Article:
(HealthDay News) – An integrative East-West medicine (IEWM) approach in addition to standard medical treatment improves symptoms and quality of life (QOL) for patients with chronic rhinosinusitis (CRS), according to a pilot study published in the March issue of the Archives of Otolaryngology — Head & Neck Surgery.
Jeffrey D. Suh, MD, of the University of California in Los Angeles, and colleagues conducted a prospective trial involving 11 patients with recalcitrant CRS. Participants completed eight weeks of weekly acupuncture and received counseling on lifestyle changes, dietary modification, and acupressure, in addition to standard medical treatment. Study participants completed the Sino-Nasal Outcome Test (SNOT-20) and the 36-Item Short Form (SF-36) questionnaires at baseline and following study completion; the responses were compared for alteration in sinonasal symptoms and QOL measures.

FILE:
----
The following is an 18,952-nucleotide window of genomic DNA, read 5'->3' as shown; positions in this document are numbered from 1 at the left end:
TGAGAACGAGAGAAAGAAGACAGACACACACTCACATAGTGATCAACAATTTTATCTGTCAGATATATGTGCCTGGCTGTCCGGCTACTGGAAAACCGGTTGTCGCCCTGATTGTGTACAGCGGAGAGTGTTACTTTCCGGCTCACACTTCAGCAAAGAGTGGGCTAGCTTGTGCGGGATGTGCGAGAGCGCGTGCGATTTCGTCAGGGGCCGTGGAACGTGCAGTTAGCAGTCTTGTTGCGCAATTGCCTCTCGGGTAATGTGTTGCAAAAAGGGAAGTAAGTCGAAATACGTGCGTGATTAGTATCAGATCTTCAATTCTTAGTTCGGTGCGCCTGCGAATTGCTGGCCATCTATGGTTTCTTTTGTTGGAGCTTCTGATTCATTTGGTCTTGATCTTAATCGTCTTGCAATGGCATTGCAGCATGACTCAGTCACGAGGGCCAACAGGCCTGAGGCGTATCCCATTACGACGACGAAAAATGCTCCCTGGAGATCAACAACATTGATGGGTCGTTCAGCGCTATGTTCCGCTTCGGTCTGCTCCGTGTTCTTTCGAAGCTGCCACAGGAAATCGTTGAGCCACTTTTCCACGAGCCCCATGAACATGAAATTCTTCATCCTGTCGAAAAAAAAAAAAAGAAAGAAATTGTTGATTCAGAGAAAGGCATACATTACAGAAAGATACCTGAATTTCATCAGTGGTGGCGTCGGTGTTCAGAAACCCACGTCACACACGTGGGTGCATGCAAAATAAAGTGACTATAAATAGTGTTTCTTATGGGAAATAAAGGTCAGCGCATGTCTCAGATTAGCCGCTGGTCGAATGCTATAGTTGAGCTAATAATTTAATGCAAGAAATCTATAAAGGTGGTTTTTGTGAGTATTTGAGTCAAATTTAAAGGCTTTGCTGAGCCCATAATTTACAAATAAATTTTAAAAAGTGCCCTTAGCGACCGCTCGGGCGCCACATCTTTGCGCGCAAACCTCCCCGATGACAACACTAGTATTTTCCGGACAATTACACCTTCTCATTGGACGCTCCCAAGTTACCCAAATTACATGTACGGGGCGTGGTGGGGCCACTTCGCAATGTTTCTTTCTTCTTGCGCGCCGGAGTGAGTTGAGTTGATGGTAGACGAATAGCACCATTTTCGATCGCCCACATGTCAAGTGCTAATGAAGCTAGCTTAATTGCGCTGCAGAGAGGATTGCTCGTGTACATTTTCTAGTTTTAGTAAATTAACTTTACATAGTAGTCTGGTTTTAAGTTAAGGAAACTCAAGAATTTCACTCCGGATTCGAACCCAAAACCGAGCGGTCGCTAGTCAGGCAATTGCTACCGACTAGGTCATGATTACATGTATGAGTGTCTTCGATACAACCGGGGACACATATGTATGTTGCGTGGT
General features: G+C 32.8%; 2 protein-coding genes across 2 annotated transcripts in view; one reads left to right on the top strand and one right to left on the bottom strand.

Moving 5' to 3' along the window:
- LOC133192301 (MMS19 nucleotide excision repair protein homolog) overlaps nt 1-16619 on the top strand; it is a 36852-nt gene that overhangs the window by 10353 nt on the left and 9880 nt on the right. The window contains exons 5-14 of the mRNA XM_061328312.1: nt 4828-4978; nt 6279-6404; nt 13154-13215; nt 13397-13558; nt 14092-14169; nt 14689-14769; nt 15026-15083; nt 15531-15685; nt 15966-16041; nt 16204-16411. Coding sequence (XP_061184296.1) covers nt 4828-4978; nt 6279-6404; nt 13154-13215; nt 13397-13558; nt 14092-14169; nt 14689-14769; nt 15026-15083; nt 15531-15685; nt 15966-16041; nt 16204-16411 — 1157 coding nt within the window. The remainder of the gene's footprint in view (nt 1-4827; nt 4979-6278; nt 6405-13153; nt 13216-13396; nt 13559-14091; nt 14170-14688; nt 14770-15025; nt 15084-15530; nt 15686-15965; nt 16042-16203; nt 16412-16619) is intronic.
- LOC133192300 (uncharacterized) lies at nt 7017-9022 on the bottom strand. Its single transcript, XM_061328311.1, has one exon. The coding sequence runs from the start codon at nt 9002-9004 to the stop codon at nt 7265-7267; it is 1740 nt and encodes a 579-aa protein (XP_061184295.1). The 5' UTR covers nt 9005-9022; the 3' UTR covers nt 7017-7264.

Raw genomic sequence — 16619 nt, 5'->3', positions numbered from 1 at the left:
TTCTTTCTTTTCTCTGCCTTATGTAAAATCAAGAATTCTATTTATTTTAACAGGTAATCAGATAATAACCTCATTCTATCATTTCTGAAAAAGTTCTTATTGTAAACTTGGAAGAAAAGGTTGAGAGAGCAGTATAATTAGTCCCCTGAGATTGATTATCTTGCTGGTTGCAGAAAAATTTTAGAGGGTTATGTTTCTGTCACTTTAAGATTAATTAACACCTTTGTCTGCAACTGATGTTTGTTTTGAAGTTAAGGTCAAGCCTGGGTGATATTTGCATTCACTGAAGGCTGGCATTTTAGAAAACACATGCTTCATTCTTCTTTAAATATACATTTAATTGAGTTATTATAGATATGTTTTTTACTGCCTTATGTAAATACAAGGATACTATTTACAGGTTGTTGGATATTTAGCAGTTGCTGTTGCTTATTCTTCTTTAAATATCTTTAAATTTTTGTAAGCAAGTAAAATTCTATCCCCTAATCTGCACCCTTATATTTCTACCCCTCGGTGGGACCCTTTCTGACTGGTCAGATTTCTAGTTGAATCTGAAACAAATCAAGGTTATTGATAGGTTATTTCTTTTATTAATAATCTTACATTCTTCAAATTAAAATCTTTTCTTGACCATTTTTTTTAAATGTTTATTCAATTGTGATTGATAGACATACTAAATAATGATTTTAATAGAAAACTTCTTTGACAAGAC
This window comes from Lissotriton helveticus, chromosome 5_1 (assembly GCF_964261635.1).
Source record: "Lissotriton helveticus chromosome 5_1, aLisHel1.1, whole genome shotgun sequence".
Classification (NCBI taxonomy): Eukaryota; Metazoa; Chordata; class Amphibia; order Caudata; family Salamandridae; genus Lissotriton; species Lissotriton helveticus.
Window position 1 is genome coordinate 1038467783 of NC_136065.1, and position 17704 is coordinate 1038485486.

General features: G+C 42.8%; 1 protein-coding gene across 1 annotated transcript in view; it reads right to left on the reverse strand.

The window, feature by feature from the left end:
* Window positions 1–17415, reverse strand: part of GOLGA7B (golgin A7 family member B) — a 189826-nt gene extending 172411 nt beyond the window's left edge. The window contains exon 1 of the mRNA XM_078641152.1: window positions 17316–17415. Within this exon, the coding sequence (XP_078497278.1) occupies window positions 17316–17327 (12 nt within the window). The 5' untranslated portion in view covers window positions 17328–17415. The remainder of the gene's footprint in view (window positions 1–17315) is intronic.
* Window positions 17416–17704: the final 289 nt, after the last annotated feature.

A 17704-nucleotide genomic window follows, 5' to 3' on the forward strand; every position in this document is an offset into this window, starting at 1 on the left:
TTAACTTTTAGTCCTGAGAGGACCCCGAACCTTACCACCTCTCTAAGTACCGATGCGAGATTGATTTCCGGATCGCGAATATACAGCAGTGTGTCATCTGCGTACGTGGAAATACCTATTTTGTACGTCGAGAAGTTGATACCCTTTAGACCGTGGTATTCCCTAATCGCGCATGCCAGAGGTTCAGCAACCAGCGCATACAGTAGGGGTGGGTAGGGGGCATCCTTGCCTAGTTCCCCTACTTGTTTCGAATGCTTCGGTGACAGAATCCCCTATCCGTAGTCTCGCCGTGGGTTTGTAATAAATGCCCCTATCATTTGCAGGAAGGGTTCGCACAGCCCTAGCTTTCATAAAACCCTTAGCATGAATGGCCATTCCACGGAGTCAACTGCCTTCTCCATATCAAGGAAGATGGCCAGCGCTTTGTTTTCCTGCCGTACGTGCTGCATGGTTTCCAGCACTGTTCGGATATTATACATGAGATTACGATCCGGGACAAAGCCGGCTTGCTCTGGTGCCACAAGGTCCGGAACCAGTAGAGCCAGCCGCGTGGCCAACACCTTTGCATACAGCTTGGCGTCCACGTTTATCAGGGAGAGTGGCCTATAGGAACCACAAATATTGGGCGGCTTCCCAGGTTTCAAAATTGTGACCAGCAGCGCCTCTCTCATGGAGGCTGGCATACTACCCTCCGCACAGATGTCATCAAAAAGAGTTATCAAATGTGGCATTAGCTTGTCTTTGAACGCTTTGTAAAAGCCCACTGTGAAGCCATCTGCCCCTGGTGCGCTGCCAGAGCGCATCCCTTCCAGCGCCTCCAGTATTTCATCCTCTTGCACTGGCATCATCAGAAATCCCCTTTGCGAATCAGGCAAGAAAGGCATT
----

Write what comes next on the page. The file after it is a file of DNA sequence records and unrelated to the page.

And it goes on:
The researchers identified trends toward improvement in most elements of the SNOT-20, with reductions in “need to blow nose,” “runny nose,” “reduced ability to concentrate,” and “feeling frustrated, restless, or irritable” reaching statistical significance. The role physical, vitality, and social functioning aspects of the SF-36 were significantly improved.
“Preliminary data suggest that an integrated approach of traditional Western medicine with IEWM is safe and may improve symptoms and QOL for patients with recalcitrant CRS,” the authors write.